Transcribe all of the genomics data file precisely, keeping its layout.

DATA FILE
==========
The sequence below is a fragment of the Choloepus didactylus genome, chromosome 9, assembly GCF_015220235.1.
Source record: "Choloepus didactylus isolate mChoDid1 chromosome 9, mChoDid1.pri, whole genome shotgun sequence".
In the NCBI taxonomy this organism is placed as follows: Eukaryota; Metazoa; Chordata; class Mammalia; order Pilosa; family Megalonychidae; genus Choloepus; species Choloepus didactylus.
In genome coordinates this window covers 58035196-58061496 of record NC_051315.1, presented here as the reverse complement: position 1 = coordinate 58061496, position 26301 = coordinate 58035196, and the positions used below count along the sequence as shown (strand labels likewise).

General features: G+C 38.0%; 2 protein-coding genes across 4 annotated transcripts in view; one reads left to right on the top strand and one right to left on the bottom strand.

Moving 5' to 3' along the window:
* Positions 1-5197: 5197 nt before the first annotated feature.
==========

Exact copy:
The sequence below is a fragment of the Choloepus didactylus genome, chromosome 9, assembly GCF_015220235.1.
Source record: "Choloepus didactylus isolate mChoDid1 chromosome 9, mChoDid1.pri, whole genome shotgun sequence".
In the NCBI taxonomy this organism is placed as follows: Eukaryota; Metazoa; Chordata; class Mammalia; order Pilosa; family Megalonychidae; genus Choloepus; species Choloepus didactylus.
In genome coordinates this window covers 58035196-58061496 of record NC_051315.1, presented here as the reverse complement: position 1 = coordinate 58061496, position 26301 = coordinate 58035196, and the positions used below count along the sequence as shown (strand labels likewise).

General features: G+C 38.0%; 2 protein-coding genes across 4 annotated transcripts in view; one reads left to right on the top strand and one right to left on the bottom strand.

Moving 5' to 3' along the window:
* Positions 1-5197: 5197 nt before the first annotated feature.